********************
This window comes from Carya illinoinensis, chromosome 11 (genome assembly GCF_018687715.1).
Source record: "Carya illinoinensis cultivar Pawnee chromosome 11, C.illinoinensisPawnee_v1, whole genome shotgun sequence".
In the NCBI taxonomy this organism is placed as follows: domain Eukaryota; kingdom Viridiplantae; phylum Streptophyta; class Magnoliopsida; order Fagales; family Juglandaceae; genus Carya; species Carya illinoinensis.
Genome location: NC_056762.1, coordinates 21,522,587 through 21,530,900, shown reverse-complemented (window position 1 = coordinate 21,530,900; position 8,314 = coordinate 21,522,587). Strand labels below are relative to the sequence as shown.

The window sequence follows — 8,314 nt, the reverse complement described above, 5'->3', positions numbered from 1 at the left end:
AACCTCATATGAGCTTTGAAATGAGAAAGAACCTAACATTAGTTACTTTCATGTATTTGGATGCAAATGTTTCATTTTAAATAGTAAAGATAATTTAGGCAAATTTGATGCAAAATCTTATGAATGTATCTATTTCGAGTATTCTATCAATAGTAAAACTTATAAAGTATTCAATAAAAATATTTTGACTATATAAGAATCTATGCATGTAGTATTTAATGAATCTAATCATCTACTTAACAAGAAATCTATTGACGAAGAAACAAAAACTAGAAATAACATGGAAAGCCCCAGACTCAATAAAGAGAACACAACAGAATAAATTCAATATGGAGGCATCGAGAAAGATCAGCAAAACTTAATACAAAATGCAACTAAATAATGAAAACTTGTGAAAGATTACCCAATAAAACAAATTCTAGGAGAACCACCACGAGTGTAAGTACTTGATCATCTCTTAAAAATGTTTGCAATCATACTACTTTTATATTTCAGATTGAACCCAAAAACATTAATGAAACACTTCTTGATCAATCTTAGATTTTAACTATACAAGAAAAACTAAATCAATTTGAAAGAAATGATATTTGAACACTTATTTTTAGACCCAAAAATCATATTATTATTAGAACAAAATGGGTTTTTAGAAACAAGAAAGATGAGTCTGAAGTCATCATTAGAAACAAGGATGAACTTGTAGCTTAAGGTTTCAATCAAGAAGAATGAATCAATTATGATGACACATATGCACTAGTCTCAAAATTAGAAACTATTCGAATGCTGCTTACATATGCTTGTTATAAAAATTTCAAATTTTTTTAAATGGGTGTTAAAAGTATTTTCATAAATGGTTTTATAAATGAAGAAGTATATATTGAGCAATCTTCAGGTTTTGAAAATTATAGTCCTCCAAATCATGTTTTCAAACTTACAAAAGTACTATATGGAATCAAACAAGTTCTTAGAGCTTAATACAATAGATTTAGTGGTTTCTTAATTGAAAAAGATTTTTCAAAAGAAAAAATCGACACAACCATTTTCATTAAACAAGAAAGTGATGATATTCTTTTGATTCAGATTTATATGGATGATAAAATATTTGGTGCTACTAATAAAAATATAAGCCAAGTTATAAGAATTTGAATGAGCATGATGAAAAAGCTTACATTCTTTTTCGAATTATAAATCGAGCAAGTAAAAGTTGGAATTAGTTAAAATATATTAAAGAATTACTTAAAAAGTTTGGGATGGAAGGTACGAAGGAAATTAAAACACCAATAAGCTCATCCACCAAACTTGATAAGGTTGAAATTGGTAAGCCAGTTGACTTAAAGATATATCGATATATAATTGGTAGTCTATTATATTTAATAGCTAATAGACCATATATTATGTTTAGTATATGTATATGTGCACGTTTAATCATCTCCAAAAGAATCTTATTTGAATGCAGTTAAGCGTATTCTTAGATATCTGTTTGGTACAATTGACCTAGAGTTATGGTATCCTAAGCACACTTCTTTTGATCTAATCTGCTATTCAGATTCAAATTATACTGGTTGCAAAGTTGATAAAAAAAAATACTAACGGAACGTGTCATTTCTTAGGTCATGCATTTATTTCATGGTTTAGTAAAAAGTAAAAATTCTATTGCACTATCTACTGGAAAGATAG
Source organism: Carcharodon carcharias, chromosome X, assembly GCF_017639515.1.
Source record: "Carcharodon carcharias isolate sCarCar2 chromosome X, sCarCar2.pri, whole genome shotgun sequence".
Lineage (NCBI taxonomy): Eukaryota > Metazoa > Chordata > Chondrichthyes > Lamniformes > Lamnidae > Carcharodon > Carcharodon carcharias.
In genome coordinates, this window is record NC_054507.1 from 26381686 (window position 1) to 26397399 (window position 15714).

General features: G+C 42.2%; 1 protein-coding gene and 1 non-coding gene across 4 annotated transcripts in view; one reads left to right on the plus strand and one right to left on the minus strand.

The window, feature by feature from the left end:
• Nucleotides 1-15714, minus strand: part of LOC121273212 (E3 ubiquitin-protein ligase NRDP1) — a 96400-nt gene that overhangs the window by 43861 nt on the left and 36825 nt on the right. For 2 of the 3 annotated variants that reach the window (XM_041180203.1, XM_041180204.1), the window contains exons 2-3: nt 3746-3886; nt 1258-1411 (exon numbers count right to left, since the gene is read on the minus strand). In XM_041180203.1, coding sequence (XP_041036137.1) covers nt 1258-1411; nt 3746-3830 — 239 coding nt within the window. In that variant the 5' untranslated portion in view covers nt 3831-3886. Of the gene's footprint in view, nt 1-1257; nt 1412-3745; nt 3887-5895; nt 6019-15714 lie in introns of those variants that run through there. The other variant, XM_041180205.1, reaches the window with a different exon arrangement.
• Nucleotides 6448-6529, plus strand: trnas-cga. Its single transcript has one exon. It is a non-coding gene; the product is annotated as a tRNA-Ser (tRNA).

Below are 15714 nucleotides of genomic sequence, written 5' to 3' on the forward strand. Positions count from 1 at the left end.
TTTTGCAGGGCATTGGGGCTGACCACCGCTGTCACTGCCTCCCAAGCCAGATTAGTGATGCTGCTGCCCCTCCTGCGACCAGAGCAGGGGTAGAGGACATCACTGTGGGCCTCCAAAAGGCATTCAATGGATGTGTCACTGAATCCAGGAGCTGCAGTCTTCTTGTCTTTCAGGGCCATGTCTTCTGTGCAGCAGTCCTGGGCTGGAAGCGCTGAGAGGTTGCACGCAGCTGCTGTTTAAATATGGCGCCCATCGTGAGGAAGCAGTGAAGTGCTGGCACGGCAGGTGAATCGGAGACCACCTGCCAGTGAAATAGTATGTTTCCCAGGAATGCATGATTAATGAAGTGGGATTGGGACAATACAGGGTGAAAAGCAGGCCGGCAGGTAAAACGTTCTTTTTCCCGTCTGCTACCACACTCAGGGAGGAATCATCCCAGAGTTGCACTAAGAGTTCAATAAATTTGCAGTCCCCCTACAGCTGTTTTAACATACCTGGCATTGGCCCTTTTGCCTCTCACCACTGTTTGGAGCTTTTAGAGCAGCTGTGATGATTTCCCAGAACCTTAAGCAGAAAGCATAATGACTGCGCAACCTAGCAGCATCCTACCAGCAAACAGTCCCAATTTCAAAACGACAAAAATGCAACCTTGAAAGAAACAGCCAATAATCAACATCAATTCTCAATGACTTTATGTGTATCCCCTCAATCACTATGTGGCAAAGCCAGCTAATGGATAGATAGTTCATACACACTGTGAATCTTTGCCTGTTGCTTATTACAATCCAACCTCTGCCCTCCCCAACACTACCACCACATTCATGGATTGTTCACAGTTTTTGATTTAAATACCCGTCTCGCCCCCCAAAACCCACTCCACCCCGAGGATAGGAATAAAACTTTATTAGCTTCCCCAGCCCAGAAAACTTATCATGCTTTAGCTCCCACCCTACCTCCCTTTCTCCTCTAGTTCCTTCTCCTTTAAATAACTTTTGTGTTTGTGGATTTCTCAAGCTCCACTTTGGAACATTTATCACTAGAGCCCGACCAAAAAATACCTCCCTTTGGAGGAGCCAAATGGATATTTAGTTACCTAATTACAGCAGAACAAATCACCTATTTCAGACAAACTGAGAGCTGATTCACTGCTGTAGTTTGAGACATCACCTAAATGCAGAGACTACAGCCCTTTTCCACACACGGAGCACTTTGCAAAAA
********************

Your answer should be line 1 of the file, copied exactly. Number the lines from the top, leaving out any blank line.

This window comes from Carya illinoinensis, chromosome 11 (genome assembly GCF_018687715.1).